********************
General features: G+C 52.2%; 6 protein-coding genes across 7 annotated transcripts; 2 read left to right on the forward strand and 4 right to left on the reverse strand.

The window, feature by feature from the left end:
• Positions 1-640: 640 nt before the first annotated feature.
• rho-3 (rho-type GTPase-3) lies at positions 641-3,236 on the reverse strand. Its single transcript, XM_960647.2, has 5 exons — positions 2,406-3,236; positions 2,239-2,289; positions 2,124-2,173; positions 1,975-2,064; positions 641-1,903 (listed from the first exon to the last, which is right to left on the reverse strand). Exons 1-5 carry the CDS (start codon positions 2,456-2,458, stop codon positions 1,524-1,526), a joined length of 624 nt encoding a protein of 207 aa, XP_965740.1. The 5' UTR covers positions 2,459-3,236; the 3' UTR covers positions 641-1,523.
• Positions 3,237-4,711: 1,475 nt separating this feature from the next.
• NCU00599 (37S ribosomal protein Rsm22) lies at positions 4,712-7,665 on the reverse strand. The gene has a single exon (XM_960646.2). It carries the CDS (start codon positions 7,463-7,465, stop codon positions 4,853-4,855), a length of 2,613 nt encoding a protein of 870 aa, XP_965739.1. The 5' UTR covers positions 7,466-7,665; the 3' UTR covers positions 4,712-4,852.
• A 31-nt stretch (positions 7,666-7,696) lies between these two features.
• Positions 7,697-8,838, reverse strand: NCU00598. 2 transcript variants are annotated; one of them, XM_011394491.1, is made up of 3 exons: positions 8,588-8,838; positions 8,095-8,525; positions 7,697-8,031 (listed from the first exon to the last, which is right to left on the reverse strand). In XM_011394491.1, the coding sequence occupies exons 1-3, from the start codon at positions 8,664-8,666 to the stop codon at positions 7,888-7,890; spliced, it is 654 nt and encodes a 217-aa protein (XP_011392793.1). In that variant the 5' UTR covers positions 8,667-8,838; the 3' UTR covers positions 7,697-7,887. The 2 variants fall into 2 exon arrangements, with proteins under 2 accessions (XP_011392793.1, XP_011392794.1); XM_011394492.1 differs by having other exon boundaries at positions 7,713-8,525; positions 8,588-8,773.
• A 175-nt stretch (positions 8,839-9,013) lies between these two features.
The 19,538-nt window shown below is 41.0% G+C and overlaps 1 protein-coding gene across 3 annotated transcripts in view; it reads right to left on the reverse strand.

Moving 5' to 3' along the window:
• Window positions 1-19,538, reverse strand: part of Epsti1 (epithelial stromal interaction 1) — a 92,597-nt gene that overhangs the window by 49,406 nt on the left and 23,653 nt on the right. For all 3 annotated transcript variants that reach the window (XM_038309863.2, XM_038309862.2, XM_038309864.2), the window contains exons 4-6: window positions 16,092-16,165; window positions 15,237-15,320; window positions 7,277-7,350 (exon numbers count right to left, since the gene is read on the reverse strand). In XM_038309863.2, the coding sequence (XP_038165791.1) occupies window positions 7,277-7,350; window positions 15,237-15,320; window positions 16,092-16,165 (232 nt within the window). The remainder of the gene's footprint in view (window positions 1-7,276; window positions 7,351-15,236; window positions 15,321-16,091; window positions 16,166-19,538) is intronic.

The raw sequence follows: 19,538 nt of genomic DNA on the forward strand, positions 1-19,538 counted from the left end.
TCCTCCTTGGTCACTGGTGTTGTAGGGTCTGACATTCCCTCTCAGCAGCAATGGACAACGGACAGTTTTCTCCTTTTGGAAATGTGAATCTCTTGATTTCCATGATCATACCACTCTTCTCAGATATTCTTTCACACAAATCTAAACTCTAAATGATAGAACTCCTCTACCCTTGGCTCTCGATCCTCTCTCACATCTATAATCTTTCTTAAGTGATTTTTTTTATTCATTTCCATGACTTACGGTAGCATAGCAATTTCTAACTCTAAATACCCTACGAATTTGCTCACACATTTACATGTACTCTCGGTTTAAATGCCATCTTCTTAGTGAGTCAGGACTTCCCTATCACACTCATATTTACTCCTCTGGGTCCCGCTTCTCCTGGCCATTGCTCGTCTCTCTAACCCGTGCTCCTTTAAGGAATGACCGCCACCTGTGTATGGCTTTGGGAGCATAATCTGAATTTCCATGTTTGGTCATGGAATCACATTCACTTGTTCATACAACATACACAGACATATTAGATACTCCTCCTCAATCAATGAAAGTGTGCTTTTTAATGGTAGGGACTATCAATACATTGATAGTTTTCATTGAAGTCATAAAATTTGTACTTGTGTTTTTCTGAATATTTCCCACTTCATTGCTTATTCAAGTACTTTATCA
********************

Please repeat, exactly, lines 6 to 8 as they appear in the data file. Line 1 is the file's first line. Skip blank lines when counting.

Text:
• NCU00599 (37S ribosomal protein Rsm22) lies at positions 4,712-7,665 on the reverse strand. The gene has a single exon (XM_960646.2). It carries the CDS (start codon positions 7,463-7,465, stop codon positions 4,853-4,855), a length of 2,613 nt encoding a protein of 870 aa, XP_965739.1. The 5' UTR covers positions 7,466-7,665; the 3' UTR covers positions 4,712-4,852.
• A 31-nt stretch (positions 7,666-7,696) lies between these two features.
• Positions 7,697-8,838, reverse strand: NCU00598. 2 transcript variants are annotated; one of them, XM_011394491.1, is made up of 3 exons: positions 8,588-8,838; positions 8,095-8,525; positions 7,697-8,031 (listed from the first exon to the last, which is right to left on the reverse strand). In XM_011394491.1, the coding sequence occupies exons 1-3, from the start codon at positions 8,664-8,666 to the stop codon at positions 7,888-7,890; spliced, it is 654 nt and encodes a 217-aa protein (XP_011392793.1). In that variant the 5' UTR covers positions 8,667-8,838; the 3' UTR covers positions 7,697-7,887. The 2 variants fall into 2 exon arrangements, with proteins under 2 accessions (XP_011392793.1, XP_011392794.1); XM_011394492.1 differs by having other exon boundaries at positions 7,713-8,525; positions 8,588-8,773.